San Francisco's bayside waterfront is enjoying a true renaissance these days, but it wasn't always so. The Ferry Building was the heart of transit for the Bay Area dating back to 1877, with the current building erected in 1898. However, with the Bay Bridge opening in 1936 and the Golden Gate Bridge in 1937, automobiles overtook ferries as the primary way to get around the bay. The concrete-and-steel double span of the Embarcadero Freeway, erected in 1957, sealed the fate of the waterfront, leaving the Ferry Building and the piers to fall into dereliction. But the 1989 Loma Prieta quake caused part of the span to collapse, and it was eventually torn down in 1991, thus beginning a new dawn for the Embarcadero.
It started with the renovation of the Ferry Building, which in 2003 opened as the Ferry Building Marketplace, showcasing the very best of the Bay Area food scene. It's a one-stop-shop for all things gourmet, with a strong emphasis on local, organic and sustainable purveyors, such as Prather Ranch Meat Co., Miette Bakery, Charles Phan's Slanted Door and Out the Door, and much more. The Ferry Plaza Farmers Market brings local farmers and street food vendors on Tuesday, Thursday and Saturday. To enjoy a graze through many of the building's delicious businesses, be sure to book a tour with Edible Excursions.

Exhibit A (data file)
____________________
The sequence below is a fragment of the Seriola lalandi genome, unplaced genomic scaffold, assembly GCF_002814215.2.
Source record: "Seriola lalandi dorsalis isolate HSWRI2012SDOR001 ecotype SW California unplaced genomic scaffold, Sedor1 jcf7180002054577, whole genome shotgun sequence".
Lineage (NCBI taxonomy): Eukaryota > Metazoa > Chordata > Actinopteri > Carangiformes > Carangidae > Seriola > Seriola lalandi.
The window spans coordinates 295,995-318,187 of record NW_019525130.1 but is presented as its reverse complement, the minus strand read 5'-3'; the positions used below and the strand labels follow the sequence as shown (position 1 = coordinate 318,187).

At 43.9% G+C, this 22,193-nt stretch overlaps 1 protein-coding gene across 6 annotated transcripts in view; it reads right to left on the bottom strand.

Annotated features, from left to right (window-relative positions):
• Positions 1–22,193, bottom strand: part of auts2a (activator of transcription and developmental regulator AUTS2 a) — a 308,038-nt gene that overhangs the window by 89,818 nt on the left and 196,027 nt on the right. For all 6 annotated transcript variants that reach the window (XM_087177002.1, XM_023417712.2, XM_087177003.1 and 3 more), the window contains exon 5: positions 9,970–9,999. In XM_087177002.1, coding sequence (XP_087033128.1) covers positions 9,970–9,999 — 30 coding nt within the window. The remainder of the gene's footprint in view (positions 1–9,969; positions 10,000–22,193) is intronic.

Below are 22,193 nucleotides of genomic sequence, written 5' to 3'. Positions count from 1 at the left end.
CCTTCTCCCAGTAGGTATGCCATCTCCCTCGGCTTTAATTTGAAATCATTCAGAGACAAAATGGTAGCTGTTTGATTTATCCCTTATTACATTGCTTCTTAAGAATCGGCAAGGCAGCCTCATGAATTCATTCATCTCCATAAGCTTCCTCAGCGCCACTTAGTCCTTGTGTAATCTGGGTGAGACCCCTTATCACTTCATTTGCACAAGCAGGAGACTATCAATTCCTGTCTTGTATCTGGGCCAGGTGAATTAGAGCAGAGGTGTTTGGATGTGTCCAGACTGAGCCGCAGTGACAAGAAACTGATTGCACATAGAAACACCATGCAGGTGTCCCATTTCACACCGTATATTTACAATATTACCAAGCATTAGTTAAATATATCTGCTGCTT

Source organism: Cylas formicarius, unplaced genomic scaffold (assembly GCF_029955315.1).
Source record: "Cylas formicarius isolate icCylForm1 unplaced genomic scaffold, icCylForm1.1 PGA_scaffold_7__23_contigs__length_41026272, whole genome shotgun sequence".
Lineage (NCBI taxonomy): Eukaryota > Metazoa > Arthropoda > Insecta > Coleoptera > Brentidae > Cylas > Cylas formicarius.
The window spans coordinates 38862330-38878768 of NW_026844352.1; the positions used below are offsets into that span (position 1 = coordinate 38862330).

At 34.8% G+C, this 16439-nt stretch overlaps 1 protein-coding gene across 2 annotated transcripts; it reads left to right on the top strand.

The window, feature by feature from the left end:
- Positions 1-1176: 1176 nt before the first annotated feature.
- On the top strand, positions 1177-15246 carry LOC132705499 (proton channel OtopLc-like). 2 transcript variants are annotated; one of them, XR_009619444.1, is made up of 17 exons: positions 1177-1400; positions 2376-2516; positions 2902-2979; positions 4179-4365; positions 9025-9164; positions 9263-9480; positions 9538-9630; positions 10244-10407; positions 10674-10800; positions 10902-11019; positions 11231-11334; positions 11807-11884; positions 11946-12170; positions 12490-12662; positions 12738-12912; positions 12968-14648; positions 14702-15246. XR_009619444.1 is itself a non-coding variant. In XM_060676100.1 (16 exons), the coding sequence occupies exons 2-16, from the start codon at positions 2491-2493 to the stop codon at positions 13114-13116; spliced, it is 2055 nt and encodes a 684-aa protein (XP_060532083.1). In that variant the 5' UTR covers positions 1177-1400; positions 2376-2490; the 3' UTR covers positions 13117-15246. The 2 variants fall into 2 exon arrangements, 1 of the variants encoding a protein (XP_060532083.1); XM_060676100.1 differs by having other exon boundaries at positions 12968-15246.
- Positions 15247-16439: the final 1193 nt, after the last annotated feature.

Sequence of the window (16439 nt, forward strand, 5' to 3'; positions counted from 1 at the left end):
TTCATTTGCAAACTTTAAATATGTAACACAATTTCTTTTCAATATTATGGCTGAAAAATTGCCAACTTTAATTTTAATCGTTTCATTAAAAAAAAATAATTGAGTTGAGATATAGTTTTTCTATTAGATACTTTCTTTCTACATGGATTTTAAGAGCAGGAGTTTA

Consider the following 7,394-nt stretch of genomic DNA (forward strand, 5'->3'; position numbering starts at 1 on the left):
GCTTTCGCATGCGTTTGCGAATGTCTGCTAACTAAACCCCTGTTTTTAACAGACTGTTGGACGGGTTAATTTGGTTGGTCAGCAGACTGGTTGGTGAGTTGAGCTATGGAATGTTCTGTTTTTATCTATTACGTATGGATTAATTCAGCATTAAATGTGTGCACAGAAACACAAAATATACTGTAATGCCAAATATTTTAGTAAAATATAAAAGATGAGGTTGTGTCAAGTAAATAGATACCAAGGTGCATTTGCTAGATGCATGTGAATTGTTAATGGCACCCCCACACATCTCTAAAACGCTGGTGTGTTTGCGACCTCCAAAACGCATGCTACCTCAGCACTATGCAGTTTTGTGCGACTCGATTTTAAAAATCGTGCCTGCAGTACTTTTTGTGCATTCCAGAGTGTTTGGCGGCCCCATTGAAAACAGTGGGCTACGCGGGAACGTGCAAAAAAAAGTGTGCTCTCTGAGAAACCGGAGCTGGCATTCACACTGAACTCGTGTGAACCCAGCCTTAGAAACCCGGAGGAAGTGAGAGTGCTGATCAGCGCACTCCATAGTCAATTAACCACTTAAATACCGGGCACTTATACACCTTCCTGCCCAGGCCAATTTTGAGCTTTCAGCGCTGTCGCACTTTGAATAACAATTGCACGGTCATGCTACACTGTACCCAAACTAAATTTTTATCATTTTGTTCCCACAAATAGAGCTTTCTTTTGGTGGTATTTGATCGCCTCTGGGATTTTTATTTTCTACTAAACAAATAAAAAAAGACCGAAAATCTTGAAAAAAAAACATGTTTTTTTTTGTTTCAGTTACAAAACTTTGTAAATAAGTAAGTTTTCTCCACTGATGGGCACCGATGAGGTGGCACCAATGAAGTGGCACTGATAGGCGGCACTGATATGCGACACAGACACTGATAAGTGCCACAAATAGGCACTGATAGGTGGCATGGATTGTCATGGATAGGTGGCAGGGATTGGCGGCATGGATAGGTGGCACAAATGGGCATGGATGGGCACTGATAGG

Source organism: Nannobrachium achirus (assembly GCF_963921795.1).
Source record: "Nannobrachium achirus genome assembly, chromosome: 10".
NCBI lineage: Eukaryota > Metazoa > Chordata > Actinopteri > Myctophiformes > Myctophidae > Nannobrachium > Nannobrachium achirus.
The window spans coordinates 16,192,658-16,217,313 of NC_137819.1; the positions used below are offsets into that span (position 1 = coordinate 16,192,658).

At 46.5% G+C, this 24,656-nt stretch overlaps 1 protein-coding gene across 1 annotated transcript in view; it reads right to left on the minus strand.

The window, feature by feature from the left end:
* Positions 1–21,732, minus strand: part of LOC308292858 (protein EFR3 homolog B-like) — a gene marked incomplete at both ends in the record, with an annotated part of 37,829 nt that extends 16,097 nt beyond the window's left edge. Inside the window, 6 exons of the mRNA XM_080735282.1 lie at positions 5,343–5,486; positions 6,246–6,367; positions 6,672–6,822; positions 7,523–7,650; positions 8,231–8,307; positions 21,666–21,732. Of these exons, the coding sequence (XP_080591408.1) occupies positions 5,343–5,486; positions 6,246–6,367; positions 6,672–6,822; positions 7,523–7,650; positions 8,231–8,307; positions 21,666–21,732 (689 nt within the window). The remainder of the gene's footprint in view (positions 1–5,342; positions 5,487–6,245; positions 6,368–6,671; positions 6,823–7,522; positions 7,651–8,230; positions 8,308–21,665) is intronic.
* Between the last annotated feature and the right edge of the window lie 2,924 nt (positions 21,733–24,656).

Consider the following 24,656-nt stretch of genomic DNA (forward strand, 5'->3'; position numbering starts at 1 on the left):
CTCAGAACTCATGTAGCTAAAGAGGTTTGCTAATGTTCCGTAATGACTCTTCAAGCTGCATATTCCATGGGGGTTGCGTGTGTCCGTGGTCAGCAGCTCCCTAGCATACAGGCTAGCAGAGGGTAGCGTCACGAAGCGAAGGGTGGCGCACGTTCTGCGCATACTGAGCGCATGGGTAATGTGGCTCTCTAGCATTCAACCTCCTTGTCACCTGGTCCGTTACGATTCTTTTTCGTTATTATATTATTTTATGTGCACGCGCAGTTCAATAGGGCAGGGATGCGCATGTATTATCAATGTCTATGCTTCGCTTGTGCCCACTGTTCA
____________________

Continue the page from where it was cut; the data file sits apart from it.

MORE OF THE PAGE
Meanwhile, the 2000 opening of AT&T Park at the southern foot of the Embarcadero breathed new life into an area of town that had previously been a virtual no-man's land. With the extension of the Muni Metro line from Embarcadero Station to CalTrain, South Beach evolved from a dowdy, industrial tract to one of the hottest and most desirable neighborhoods in the entire city. Today, gleaming towers rise over the bay, commanding spectacular views -- and home prices. With the possible development of the Warriors Arena at Piers 30-32, the South Embarcadero shows no signs of slowing of growth in value.
The success of the Ferry Building opened the door for the North Embarcadero to reinvent itself. Piers 1 1/2, 3 and 5, all victims of the same dereliction as the Ferry Building, underwent massive renovations starting in 2007, and the work has born fruit, with esteemed restaurants and bars occupying the formerly empty spaces. The first was La Mar Cebicheria, in pier 1 1/2, followed by The Plant Organic Cafe in Pier 3. More recent additions are Charles Phan's Hard Water bar, also in Pier 3, and the recent opening of Michael Chiarello's Coqueta in Pier 5, which garnered three and a half stars from Michael Bauer.
And now, San Francisco's waterfront is getting its chance to shine on the international stage with the America's Cup in full swing. For the ultimate spot to view the races, hit up the world's largest pop-up sports bar, a 12,000 square foot watering hole in the newly redeveloped cruise ship port at Pier 27, open until the races end in September.
All of these events have kept values along the waterfront from South Beach through the Financial District and Telegraph Hill bouyant. If you're interested in living along the city's shimmering bayside, contact me, and I'll be happy to help you find a room with a view.